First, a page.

Costa Rica has recently enacted a progressive legal change, allowing people over 18 years of age to modify the order of their last names. This groundbreaking reform eliminates the long-standing obligation to prioritize the father’s last name, offering individuals the autonomy to choose their preferred sequence.
In contrast to practices in the United States and other countries, Costa Ricans traditionally bear two last names, with the father’s surname conventionally taking precedence over the mother’s surname.
The discussion centered around Article 49 of the Civil Code, which formerly dictated that a person’s name should consist of one or two words as a first name, “followed by the first surname of the father and the first surname of the mother, in that order.” The crucial phrase “in that order” has been removed, marking a significant departure from tradition.
The Constitutional Chamber scrutinized this article and found it to be in violation of the principle of equality before the law, as well as national and international legislation aimed at eradicating discrimination against women.
A majority of constitutional judges reasoned that mandating the order of surnames in favor of men lacked reasonable and objective foundations. Instead, it originated from customary practices rooted in a patriarchal and outdated view of the family.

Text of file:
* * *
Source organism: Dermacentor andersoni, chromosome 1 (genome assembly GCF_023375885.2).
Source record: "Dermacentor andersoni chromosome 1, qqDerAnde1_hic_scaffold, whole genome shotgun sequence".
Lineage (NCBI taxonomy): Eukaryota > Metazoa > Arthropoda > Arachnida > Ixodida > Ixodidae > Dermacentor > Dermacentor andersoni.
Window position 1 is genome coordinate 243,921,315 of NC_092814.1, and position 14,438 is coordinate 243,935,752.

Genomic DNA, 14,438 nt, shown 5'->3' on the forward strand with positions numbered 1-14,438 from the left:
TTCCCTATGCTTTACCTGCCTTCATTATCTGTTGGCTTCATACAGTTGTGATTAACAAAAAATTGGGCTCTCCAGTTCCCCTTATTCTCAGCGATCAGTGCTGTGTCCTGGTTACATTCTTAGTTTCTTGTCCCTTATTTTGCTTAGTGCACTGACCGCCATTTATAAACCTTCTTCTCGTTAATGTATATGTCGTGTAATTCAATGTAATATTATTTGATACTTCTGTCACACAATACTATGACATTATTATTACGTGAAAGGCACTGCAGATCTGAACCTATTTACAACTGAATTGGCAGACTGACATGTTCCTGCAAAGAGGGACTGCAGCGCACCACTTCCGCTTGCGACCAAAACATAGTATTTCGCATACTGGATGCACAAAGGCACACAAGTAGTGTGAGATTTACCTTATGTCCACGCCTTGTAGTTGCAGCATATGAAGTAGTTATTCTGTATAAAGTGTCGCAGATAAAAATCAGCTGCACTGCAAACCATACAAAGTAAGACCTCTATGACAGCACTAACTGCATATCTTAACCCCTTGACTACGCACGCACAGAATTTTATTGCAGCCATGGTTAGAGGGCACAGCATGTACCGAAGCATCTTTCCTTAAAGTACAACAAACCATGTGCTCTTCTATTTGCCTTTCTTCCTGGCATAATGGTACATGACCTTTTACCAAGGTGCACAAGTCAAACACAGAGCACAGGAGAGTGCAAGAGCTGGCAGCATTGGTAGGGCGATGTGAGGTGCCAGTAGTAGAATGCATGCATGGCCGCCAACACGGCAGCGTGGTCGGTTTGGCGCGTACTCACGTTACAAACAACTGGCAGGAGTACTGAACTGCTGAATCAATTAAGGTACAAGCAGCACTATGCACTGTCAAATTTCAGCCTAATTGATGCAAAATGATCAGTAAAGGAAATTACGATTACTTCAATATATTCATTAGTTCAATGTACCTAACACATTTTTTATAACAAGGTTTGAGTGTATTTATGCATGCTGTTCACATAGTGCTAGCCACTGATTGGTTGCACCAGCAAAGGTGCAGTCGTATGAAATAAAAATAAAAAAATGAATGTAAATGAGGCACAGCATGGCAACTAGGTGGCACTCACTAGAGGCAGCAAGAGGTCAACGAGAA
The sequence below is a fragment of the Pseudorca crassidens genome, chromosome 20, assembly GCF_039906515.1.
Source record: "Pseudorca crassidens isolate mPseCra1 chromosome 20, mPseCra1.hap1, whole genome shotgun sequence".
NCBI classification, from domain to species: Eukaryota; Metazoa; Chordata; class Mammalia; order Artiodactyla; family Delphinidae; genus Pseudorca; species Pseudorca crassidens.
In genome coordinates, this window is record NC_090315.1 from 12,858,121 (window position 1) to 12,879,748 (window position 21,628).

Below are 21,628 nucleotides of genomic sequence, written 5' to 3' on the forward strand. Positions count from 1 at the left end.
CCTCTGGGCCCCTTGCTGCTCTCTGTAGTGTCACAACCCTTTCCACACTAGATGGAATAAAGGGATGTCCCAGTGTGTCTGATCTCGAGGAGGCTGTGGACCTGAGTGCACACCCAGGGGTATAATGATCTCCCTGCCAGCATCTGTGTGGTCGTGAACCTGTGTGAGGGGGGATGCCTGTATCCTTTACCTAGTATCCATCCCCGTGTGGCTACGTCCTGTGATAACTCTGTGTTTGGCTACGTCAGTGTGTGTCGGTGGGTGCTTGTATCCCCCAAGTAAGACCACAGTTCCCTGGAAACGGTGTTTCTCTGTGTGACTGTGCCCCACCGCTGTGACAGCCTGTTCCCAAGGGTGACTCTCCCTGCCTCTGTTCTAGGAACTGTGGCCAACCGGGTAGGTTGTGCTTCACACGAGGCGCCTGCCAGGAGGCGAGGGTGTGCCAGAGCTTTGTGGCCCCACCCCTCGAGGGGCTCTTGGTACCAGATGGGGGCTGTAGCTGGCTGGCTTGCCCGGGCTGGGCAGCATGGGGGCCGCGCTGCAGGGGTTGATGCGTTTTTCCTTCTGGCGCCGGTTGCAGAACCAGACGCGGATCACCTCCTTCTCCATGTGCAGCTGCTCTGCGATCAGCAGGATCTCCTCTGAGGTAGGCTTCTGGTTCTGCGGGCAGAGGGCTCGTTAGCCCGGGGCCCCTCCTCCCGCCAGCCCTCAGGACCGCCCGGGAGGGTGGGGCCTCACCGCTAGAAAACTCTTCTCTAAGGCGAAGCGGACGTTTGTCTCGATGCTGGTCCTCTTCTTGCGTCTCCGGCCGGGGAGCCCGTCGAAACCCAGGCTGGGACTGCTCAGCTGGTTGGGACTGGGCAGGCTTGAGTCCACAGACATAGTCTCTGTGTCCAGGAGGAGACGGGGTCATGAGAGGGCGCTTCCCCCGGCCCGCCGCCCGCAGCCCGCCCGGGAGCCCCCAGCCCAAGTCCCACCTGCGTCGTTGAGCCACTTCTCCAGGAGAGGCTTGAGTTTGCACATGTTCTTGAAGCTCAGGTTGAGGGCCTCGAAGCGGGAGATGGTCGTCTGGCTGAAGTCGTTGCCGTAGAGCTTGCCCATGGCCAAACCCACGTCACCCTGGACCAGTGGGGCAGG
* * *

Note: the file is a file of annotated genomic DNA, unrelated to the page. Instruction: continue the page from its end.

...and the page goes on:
“The establishment of the order of surnames in favor of the man as the only option is not based on reasonable and objective parameters, but rather finds its genesis in customary practices based on a patriarchal and anachronistic conception of the family, which discriminates against women and today is incompatible with the law of the Constitution,” the judicial entity revealed.
Furthermore, the magistrates concluded that enforcing a predetermined order of surnames in favor of men as the exclusive option curtailed the right to the free development of personality in connection with the right to identity.
However, the Court clarified that this progressive measure does not extend to same-sex couples, minors, and individuals with only the mother’s surname. In these three scenarios, individuals would need to initiate new judicial consultations to effect the desired change.